Dennis C. Nguyen, Scott J. Farber, Gary B. Skolnick, Sybill D. Naidoo, Matthew D. Smyth, Alex A. Kane, Kamlesh B. Patel and Albert S. Woo
Endoscope-assisted repair of sagittal craniosynostosis was adopted at St. Louis Children’s Hospital in 2006. This study examines the first 100 cases and reviews the outcomes and evolution of patient care protocols at our institution.
The authors performed a retrospective chart review of the first 100 consecutive endoscopic repairs of sagittal craniosynostosis between 2006 and 2014. The data associated with length of hospital stay, blood loss, transfusion rates, operative times, cephalic indices (CIs), complications, and cranial remolding orthosis were reviewed. Measurements were taken from available preoperative and 1-year postoperative 3D reconstructed CT scans.
The patients’ mean age at surgery was 3.3 ± 1.1 months. Of the 100 patients, 30 were female and 70 were male. The following perioperative data were noted. The mean operative time (± SD) was 77.1 ± 22.2 minutes, the mean estimated blood loss was 34.0 ± 34.8 ml, and the mean length of stay was 1.1 ± 0.4 days; 9% of patients required transfusions; and the mean pre- and postoperative CI values were 69.1 ± 3.8 and 77.7 ± 4.2, respectively. Conversion to open technique was required in 1 case due to presence of a large emissary vein that was difficult to control endoscopically. The mean duration of helmet therapy was 8.0 ± 2.9 months. Parietal osteotomies were eventually excluded from the procedure.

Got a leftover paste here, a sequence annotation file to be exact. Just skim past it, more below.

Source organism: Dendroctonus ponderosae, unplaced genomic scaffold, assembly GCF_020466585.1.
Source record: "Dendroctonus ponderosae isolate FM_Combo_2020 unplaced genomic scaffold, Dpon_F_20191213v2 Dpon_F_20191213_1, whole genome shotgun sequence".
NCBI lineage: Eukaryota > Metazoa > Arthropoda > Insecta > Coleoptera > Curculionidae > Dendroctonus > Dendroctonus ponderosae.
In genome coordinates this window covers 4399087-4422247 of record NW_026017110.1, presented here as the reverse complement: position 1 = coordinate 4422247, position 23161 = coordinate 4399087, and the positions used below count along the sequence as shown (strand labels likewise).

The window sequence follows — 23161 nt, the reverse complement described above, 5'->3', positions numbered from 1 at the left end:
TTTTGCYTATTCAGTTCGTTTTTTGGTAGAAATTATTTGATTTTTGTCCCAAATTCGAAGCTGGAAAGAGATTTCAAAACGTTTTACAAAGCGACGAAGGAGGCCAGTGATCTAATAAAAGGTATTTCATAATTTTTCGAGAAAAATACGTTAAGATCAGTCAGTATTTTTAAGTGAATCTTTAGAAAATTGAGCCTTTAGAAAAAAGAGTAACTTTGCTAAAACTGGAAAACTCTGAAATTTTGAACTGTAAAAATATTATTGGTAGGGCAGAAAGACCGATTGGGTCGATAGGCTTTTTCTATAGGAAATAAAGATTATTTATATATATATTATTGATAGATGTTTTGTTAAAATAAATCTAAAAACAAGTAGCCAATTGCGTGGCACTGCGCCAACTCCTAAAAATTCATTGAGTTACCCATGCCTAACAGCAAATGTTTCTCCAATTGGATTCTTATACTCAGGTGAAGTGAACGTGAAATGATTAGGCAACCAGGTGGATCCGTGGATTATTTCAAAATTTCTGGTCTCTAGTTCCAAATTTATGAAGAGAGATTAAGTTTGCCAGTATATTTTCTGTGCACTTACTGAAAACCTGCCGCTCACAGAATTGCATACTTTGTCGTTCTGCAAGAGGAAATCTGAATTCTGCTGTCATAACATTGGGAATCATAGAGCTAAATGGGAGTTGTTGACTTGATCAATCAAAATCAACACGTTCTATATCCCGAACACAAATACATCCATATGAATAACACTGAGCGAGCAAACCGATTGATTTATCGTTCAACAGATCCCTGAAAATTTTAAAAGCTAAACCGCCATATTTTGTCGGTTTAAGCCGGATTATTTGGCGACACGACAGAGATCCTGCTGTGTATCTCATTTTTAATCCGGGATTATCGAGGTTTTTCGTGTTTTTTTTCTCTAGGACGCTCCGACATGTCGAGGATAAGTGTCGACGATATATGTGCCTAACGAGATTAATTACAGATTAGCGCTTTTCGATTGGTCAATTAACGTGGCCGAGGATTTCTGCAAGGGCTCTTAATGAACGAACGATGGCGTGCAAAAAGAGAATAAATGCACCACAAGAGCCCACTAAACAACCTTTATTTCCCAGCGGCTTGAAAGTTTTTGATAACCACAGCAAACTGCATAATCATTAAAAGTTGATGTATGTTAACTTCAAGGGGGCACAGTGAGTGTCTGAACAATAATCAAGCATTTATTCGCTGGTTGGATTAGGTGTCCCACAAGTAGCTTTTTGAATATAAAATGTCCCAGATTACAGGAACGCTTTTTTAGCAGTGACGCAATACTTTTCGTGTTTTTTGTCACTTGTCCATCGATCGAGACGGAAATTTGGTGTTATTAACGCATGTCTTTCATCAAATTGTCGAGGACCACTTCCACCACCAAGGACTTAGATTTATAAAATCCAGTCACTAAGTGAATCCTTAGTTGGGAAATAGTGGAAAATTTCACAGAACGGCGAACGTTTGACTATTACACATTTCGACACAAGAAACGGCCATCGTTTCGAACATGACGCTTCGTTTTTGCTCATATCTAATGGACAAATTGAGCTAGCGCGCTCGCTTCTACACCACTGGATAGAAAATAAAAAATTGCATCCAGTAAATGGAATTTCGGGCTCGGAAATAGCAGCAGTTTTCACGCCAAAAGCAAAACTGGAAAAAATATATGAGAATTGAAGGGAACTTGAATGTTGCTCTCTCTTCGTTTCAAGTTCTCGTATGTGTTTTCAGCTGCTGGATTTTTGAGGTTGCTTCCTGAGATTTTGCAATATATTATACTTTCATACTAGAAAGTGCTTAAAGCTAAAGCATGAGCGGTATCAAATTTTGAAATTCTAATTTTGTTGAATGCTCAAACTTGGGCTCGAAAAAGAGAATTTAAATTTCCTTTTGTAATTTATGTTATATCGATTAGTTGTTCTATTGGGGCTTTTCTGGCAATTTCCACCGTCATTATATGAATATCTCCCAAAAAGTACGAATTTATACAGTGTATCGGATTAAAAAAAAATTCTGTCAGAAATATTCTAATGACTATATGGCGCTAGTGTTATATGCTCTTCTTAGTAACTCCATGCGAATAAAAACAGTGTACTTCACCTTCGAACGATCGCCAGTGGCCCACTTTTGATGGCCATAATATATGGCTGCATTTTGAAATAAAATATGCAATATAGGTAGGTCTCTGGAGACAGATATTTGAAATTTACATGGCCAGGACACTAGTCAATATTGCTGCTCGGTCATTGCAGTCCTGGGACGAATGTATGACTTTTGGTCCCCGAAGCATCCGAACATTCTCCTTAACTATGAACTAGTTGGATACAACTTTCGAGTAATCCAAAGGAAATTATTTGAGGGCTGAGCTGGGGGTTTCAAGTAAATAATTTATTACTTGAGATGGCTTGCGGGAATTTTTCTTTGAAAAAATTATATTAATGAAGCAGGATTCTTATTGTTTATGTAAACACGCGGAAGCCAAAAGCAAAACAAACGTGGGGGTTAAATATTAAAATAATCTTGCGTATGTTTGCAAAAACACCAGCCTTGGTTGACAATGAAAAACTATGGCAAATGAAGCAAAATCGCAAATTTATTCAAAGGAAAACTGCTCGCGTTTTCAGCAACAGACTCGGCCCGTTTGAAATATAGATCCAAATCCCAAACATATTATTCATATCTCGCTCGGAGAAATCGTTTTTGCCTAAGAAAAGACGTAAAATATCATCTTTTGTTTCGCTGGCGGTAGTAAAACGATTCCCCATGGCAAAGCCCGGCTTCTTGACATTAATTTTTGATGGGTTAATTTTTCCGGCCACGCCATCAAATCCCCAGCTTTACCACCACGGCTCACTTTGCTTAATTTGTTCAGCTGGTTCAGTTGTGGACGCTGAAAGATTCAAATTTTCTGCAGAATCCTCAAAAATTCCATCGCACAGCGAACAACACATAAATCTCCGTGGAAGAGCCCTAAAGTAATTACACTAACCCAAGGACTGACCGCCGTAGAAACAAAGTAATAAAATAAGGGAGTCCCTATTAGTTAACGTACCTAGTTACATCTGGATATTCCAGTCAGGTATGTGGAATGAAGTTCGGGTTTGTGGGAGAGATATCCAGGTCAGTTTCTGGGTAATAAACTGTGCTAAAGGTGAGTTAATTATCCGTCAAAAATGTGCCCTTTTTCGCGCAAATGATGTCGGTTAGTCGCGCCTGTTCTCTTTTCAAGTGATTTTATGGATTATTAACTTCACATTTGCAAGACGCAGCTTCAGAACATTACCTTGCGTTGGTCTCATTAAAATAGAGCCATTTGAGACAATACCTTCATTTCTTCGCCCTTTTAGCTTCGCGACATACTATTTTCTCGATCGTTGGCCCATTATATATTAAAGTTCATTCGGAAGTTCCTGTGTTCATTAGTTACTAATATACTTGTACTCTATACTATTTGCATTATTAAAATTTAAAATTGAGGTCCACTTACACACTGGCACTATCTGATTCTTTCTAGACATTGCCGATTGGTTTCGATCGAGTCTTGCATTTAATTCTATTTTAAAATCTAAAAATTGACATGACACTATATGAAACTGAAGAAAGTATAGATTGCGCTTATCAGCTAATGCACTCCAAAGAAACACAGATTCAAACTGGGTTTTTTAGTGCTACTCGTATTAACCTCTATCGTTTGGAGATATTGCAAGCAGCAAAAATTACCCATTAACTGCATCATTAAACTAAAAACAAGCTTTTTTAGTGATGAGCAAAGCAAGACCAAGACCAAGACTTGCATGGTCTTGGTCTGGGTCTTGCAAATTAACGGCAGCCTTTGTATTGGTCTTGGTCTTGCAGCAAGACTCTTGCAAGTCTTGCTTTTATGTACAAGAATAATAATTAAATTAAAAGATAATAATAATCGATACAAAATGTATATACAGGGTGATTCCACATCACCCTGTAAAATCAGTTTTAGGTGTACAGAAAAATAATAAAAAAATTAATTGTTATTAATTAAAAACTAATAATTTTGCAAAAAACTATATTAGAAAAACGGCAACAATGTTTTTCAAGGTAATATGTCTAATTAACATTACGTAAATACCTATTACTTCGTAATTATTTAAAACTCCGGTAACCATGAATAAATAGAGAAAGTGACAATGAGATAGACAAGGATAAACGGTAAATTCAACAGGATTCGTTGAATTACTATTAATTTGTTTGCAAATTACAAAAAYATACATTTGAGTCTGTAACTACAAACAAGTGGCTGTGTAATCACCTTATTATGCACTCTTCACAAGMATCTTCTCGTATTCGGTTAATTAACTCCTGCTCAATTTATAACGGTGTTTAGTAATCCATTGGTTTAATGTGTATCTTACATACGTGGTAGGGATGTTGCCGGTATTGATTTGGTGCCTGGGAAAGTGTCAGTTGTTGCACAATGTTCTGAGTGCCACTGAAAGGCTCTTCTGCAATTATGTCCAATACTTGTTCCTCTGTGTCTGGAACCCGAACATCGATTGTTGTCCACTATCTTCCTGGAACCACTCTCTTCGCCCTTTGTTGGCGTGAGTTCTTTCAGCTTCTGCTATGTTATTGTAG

The clinical outcomes and improvements in CI seen in our population are similar to those seen at other high-volume centers. Since the inception of endoscope-assisted repair at our institution, the patient care protocol has undergone several significant changes. We have been able to remove less cranium using our “narrow-vertex” suturectomy technique without affecting patient safety or outcome. Patient compliance with helmet therapy and collaborative care with the orthotists remain the most essential aspects of a successful outcome.